Winter is an exciting time for the kite-fighting tournament but it’s on that day that Amir witnesses Hassan pinned with his pants down, being raped by Asseff, but doesn’t do anything to help. Unable to deal with his guilt and failure to defend the ever loyal Hassan, Amir instead gets rid of Hassan and Ali by framing the boy for theft.

Their lives are toppled over by politics in the country and they flee to California. The once affluent Baba now works at a gas station, which eventually affects his health. Amir’s life in the US includes graduation, marriage, losing his father and having to go back to see his father’s old best friend. It’s there that he discovers his actual relation with Hassan, and how Hassan and his wife were killed by the Taliban, leaving behind a son. Amir goes through a dangerous course to finding the boy. Eventually, he finds him kept as an object of amusement and sexual abuse by a man whose face he can never forget from that day when he saw it pinning down Hassen in that alley.

This handsomely written story is such a deep and emotional experience that reaches into our relationships with others and how those relationships affect who we are and who we become. Amir is a well-off child but despite all that affluence he is constantly starving for his father’s affection and wants to make him proud. From all that has happened in his childhood, the harsh changes in his life, loss and disappointments, to the shocking discoveries, the story is as intense and emotional for the reader as it is for the protagonist.

The Kite Runner just demonstrates a sad search for redemption that we can identify with. It also details the raw turmoil that befalls people when politics seep into their personal lives. Khaled Hosseini writes in a way that makes the story jump out of the pages and shake your core, rattle your emotions and leave in your tears.  His characters are so real, you love and hate some, and you forgive some while others you’d like to strangle. It’s an unforgettable story, original and brilliantly crafted.

García Márquez’s Chronicle of a Death Foretold is all categories of enthralling.

Title: Chronicle of a Death Foretold

Author: Gabriel García Márquez

Originally published: 1981

The morning after the festivities of Angela Vicario’s wedding, Santiago wakes with no idea that the bride’s brothers are on their way to kill him. On the same night of Angela’s wedding her husband Bayardo San Roman discovered that she was not a virgin and returned her home. When forced to reveal who violated her, Angela named Santiago Nasar. The brothers set off to kill him to avenge their sister’s honour.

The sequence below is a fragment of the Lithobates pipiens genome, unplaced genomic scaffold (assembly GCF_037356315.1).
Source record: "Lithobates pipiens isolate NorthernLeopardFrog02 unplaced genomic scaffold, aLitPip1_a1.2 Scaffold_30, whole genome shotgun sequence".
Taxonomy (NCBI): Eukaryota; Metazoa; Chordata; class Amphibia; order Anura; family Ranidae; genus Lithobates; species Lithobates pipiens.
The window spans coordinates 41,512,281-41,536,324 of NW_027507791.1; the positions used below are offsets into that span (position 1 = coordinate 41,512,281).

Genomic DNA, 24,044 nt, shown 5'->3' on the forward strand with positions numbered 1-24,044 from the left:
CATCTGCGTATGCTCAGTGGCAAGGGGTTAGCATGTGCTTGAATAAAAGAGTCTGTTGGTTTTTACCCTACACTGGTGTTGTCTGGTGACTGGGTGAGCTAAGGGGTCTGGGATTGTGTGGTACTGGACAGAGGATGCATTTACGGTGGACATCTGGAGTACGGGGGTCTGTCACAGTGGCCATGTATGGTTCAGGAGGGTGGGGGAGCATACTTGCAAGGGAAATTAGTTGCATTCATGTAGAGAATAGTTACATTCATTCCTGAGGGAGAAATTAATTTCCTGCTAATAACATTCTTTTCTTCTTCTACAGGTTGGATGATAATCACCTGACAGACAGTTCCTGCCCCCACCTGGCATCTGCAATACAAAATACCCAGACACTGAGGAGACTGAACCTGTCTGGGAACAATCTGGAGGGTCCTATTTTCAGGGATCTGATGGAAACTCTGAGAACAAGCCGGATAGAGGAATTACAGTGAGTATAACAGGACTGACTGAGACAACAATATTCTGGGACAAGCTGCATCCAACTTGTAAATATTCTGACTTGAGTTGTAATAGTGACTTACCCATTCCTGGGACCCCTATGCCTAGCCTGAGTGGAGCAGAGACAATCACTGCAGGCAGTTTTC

This short and digestible book is written in fine journalistic investigative style.  The non-linear order adds to the mystery and page by page, you’re constantly wondering what happens next. It is quite interesting how even though the twin brothers make it known to people that they’re on their way to kill Santiago, most people do nothing to warn him. This highlights how far deep the belief in honour goes. But the tradition of honour is not the only notable theme in the story – there is also the powerlessness of women. We see this in how Angela has no choice but to marry Bayardo because he is wealthy, among other things, and also how he immediately returns her to her mother’s house who beats her for hours for bringing shame to the family.

“They’re perfect,” she was frequently heard to say. “Any man will be happy with them because they’ve been raised to suffer.” 

― Gabriel Garcí­a Márquez, Chronicle of a Death Foretold

If Chronicle of a Death Foretold is your first read by Márquez then it may as well open the invitation to explore more of his books. The 1982 Nobel Prize winner’s writing clearly makes a full commitment to the reader to leave them feeling satisfied. This book is captivating and pleasant, it leaves you satiated yet curious and hungry to discover more of his work. There is so much to devour in the story’s short time-frame. It is impressive how García Márquez managed to compress the heavy action into a few eight hours without leaving the reader cheated.

If you love mystery, crime fiction and just beautifully woven narration, you will enjoy this book.

Here are some of the places you can find it:

Check your local libraries, street vendors and second-hand stores too.